Barrington Irving stood silently in front of the cheering crowd. It was all for him, this mass of thousands eager to see him start his historic journey around the Earth.
"Please forgive me, " Irving said Friday at Opa-locka Executive Airport. "I just need to soak it all in."
Irving was still wondering about it all. Just a few years ago, people mocked the 23-year-old's desire to become the youngest person -- and first black -- to fly solo around the world.
Now, he was about to do it. Schoolchildren smiled in front of him. His parents and politicians sobbed behind him.
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Somehow, Irving, a Northwestern high school graduate still working toward a college degree, got them all to believe in his dream.
He left Friday on a speedy single-engine plane, "Inspiration." He'll fly 25,600 miles. He'll return the end of April, after stopping to see places he never thought he'd see: Athens, Rome, Dubai, Bangkok, even Cleveland.
For so long, Irving said, he has wanted to fly away from the violence around him. His family came to Florida from Jamaica's violent capital, Kingston. They moved to Miami Gardens, he played school football in Liberty City -- but still found violence. He wasn't sure how to escape.
Aboard Inspiration, Irving said he wants to jet past the negativity he's seen all his life.
"If I saw a pilot who looked like me when I was a little boy, I would have said 'No way, ' " said Irving, whose parents owned a small bookstore in Pembroke Pines. "Men who live around me never had careers like that."
Then he met Gary Robinson, a Jamaican-born pilot who became his mentor. Irving, all of 15, became fascinated with flying.
At 19, he got his pilot's license. He's majoring in aerospace at nearby Florida Memorial University, where he also became a member of the ROTC program.
His dream came up one day about three years ago when he and fellow ROTC cadets were traveling to the University of Miami for a training exercise. They were discussing what they wanted to do after college, recalled Curtis Major, FMU's transportation manager.
A wide-eyed Irving told Major and the others, "I am going to fly around the world."
"They all looked at me like I was kind of crazy, " Irving recalled. "They all wanted to know why I wanted to even bother."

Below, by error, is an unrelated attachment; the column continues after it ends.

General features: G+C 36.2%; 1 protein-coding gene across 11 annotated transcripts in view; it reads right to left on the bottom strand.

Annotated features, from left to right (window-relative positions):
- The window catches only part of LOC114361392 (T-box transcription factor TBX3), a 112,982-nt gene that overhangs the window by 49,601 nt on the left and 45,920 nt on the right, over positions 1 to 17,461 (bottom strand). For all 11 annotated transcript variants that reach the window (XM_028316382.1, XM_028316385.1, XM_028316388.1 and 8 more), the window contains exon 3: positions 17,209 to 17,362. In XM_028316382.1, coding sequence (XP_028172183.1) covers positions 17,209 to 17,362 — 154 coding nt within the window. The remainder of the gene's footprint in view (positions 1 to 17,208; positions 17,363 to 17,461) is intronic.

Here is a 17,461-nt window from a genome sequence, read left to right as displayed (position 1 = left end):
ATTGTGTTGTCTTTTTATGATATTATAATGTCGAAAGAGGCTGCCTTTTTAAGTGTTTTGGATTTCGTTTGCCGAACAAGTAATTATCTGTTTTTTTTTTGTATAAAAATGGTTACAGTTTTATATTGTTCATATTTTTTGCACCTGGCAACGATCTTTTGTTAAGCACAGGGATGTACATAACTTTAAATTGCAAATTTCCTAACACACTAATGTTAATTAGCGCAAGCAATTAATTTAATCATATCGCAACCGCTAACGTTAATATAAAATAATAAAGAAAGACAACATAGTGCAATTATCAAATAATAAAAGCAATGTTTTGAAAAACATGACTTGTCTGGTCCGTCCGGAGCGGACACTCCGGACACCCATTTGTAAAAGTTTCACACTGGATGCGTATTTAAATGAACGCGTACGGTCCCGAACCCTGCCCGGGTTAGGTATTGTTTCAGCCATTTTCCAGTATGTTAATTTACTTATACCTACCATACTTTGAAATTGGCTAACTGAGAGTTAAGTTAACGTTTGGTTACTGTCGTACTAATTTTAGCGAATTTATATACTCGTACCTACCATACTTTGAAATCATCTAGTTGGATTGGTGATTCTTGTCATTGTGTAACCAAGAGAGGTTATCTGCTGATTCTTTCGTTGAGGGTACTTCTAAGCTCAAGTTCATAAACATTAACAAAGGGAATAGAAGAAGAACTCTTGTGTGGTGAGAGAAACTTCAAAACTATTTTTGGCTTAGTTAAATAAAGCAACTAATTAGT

He told them he wanted to see the wonders of the world -- and to be the type of role model for children that he didn't have.
All he needed was the money and the plane, so he sought sponsors. At first, they all gave him the same look as the ROTC students.
He tore his rejection letters in frustration. Then he began saving others in boxes. He has more than 50.
Fabio Alexander V, chief executive of Miami Executive Aviation, was the first willing sponsor. He pledged $100,000.
"I really tried to test his will and spirt, " Alexander said. "Why would a football player want to fly planes? But he was so determined. I couldn't say no. "
Irving traveled the country to get more support. He also gave speeches to children from North Carolina to Mississippi and opened a flight learning center at the Opa-locka airport for local children.
In all, more than 40 sponsors have contributed $600,000 worth of donations.
Preparing for the flight, he tried to keep his blood pressure down by trying not to worry. He's been drinking 80 ounces of water a day to keep hydrated -- and 16 ounces of energy drinks to keep awake. He's done light weights and has jogged at least a half-hour a day. He has prayed for safety.
His cockpit is tiny, about 7 feet tall and 10 feet wide and holds only a few things: two Red Bull cartons, a carton of bottled water, a new Bible, thank-you notes from children, that box of rejection letters.
"People refer to me as a prodigy, " Irving told Friday's crowd. "But I'm not. I'm just an ordinary person, surrounded by extraordinary people, empowered by an extraordinary guy."
Then he climbed into Inspiration. He circled the airport four times, then flew off. His parents, Clovalyn and Barrington Irving Sr., watched, their eyes filling with tears, as their son disappeared into the sky.
A black woman and her son walked and tapped them on their shoulders.
"I just wanted to introduce my son to you, " said Denise Johnson, in the company of her 12-year-old, Albert Porter. "He wants to be the next great pilot."
FAMOUS SOLO & ROUND-THE-WORLD FLIGHTS
Hundreds of people have embarked on solo and round-the-world flights. Here are some of the more famous ones:
MAY 20-21, 1927First solo nonstop transatlantic flight. Charles A. Lindbergh lifted his Wright-powered Ryan monoplane, Spirit of St. Louis, from Roosevelt Field, N.Y., to travel 3,600 miles to Le Bourget Field outside Paris. It took 33 hours, 39 minutes.
MAY 20-21,1932First woman's transatlantic solo. Amelia Earhart, flying a Pratt & Whitney Wasp-powered Lockheed Vega, flew alone from Harbor Grace, Newfoundland, to Ireland in approximately 15 hours.
JULY 15-22,1933 First round-the-world solo flight. Wiley Post took a Lockheed Vega, Winnie Mae, 15,596 miles around the world in 7 days, 18 hours, 49½ minutes.
MAY 29, 1951First solo flight across North Pole. Charles F. Blair Jr. flew a modified P-51.
FEB. 28-MARCH 3, 2005First nonstop solo flight around the world without refueling. Steve Fossett flew the Virgin Atlantic Globalflyer 22,878 miles around the world, arriving back in Kansas 67 hours later